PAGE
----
DealZone

from Funds Hub:

No defence

Sheltering from the credit crisis in so-called defensive stocks could prove a disappointment to investors and a great opportunity for short-sellers, according to Liontrust hedge fund manager James Inglis-Jones.

rtr226iq2Inglis-Jones, who runs a hedge fund for Liontrust and who recently took on the First Income fund after the departure of star manager Jeremy Lang, has short positions in sectors such as tobacco and pharmaceuticals and has recently added more.

"It's an interesting opportunity when something is seen as safe," he told me. "When the company delivers a disappointment the payoff can be pretty good."

In February Hedge Hub reported Crispin Odey saying defensives were becoming "interesting shorts" and that he "certainly wouldn't own them".

However, with markets having bounced so much recently -- the FTSE 100 is up by a quarter since March -- and many defensives having missed out on most of the rally, are defensives still expensive or do they offer better relative value now?

In a spin

Financial public relations firms, who elevated the honing of corporate messages to a highly profitable art form, are having to adapt their businesses and in some cases cut staff as the economic gloom intensifies.

With far fewer deals to publicize and lucrative “retainer” contracts under pressure, companies are cutting costs and are increasingly focusing on work thrown up by the crisis, such as capital-raising, restructuring and repairing tarnished images.”

So what exactly are they up to?

Some recent pr industry blogs and other web postings shine a light on some of the spinmeisters’ latest tactics.

from Funds Hub:

The new wrong

Most hedge funds agree that the credit crisis has thrown up some interesting assets at bargain-basement prices, particularly in credit markets.

rtr23v8sThe problem? When you have to report net asset value performance to jittery investors and prices of these cheap assets are getting even cheaper, when do you buy?

That's the dilemma facing many fund managers, some of whom have got burned by snapping up asset-backed securities and other assets too quickly.

from Funds Hub:

Blowin’ in the wind

rtr22twuThe timing of the Alternative Investment Management Association's hedge fund disclosure initiative indicates just how strong the winds of change are blowing in hedge fund land.

Coming just a day after ECB President Jean-Claude Trichet called the credit crisis "a loud and clear call" for extending hedge fund regulation, the move shows the hedge fund industry feels it must be more active in deciding the future shape of regulation.

The move, which will include regular -- probably quarterly -- disclosure of systemically significant holdings and risk exposure to national regulators, goes further than that suggested at last month's Treasury Select Committee by Marshall Wace chairman and Hedge Fund Standards Board trustee Paul Marshall, who had proposed aggregating data through prime brokers.

Senator, can you spare a dime?

The Detroit Three automakers go to Washington today, armed with fresh restructuring plans they hope will convince federal lawmakers to open the bailout spigot. For General Motors, Ford and Chrysler the stakes couldn’t be higher.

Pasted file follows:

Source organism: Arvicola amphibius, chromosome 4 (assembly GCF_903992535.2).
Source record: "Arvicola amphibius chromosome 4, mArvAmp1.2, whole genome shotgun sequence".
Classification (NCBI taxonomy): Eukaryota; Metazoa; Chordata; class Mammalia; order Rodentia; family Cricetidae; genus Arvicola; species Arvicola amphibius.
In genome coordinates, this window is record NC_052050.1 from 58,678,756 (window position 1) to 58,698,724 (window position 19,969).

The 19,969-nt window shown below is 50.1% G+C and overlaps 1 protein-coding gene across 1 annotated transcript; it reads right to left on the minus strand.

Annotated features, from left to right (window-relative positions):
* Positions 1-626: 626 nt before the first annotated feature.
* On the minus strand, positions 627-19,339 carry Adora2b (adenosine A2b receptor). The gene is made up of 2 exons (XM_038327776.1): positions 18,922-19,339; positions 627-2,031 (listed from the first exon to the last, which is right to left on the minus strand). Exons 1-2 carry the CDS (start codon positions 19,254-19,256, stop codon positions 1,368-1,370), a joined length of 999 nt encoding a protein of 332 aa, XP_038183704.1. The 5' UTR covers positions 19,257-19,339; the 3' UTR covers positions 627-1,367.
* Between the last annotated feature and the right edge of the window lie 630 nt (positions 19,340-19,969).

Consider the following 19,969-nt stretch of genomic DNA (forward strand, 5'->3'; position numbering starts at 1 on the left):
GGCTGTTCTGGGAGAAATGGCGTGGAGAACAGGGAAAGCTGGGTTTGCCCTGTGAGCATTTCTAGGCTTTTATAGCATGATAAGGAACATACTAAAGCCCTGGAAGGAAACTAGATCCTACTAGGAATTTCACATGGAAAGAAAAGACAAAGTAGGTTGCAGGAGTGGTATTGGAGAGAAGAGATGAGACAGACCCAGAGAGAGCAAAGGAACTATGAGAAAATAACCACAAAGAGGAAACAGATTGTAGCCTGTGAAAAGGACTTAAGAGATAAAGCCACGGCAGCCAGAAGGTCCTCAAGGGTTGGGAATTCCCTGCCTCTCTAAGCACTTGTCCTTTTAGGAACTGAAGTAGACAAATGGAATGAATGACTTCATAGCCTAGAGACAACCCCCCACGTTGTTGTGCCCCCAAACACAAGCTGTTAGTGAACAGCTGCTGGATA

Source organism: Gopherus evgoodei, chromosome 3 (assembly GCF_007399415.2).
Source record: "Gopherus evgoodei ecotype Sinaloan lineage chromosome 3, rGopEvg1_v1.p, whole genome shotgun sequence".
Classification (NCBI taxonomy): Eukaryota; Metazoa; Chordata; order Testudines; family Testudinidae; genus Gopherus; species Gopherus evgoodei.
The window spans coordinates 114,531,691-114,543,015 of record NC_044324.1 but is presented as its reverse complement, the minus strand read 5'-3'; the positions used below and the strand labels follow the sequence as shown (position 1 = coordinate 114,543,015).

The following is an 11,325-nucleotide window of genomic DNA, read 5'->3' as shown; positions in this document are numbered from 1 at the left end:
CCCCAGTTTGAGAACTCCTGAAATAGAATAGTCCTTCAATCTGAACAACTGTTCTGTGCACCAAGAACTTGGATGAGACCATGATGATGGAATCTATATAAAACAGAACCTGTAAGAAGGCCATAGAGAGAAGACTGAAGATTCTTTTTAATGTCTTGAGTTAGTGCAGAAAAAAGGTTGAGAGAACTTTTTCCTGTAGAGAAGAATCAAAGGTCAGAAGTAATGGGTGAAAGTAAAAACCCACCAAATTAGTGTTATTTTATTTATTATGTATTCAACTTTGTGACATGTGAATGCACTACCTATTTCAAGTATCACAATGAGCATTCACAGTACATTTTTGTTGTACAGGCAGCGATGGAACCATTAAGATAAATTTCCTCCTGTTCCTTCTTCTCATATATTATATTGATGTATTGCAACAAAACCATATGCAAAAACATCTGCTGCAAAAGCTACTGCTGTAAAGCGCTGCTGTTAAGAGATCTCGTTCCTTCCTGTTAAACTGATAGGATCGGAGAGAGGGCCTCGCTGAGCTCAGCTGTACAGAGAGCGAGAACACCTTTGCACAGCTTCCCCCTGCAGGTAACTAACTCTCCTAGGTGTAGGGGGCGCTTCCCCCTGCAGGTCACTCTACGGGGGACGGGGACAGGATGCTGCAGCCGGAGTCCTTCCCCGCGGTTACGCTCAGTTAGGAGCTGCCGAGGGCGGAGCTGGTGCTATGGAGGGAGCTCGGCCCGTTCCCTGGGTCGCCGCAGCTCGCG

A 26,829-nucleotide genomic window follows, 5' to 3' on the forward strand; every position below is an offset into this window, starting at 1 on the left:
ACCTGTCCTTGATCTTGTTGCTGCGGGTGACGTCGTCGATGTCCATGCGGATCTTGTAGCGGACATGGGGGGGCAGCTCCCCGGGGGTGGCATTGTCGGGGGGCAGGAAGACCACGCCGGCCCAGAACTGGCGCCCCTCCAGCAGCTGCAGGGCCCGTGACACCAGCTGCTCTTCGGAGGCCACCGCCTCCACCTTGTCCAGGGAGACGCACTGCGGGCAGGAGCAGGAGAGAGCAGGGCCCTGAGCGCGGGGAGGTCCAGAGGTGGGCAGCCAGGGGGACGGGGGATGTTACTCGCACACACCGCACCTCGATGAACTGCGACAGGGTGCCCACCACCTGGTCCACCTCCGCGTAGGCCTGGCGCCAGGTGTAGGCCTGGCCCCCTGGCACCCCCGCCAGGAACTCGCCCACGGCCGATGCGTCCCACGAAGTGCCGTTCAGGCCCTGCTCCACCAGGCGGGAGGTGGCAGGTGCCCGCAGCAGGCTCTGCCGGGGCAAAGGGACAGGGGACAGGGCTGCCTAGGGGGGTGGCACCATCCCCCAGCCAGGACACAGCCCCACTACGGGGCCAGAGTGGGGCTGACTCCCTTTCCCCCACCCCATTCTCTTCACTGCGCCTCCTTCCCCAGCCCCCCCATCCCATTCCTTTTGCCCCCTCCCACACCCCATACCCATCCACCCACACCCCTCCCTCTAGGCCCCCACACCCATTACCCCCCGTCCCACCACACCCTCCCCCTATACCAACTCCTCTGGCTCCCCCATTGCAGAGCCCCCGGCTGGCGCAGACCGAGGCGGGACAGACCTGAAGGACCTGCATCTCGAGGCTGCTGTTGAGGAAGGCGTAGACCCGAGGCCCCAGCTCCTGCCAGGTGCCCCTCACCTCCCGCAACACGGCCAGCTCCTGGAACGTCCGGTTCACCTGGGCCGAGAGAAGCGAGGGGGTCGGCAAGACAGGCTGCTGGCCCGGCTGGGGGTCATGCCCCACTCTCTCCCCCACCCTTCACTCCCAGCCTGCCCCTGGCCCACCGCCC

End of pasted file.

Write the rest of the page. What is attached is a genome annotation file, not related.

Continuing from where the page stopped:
GM has been reviewing its already revamped business plan and may take steps that include dropping or selling off the Pontiac, Saab and Saturn brands. Ford, seen as the strongest bet to survive of the three because of its better cash position, is considering the sale of Volvo. And Chrysler, seen as the most vulnerable of the bunch, finds itself having to spell out the reasons it needs federal funds even though it’s also looking to hook up with foreign automakers.

As IHS Global Insight analyst Aaron Bragman says: “Just as General Motors is too big to fail, Chrysler is too small to survive on its own.”

Happy Thanksgiving, Citigroup

Thanksgiving has come early for embattled Citigroup. The second-largest U.S. bank by assets received a pardon of sorts from the government late on Sunday, getting a $20 billion lifeline – the biggest bank bailout yet.

The bank had been widely thought to be too big to fail because of its global reach. Chief Executive Vikram Pandit and other top management will keep their jobs, but the government will have the final say on executive pay packages.

Citigroup’s shares lost 20 percent of their value on Friday, closing at $3.77, down 60 percent for the week and reaching their lowest level since December 1992. The group’s market value fell to $20.5 billion. That’s a far cry from the good old days of late 2006 when the bank’s market value topped $270 billion.

Disk trouble

Sandisk flash memory cardsAnother day, another round of hand-wringing: Do I, or don’t I? That seems to be the mantra of top executives mulling buys in what continues to be a rocky market while those on the receiving end are left wondering will he, or won’t he?

So far, it ain’t looking good — for the sellers, or the buyers.

Late last night, Samsung Electronics Co Ltd, the world’s top memory chip maker, decided to dump its pursuit of flash memory card maker SanDisk Corp. That unsolicited deal would have been worth $6 billion, but Samsung apparently got cold feet after seeing SanDisk’s wider-than-expected quarterly loss.

“Your surprise announcements of a quarter billion dollar operating loss, a hurried renegotiation of your relationship with Toshiba and major job losses across your organization all point to a considerable increase in your risk profile and a material deterioration in value, both on a stand-alone basis as well as to Samsung,” Samsung CEO Lee Yoon-woo wrote to SanDisk management in a letter disclosed by Samsung on Wednesday.

Solving the credit crisis

Having trouble understanding the credit crisis? The comic strip “Sinfest” would like to proffer an explanation:

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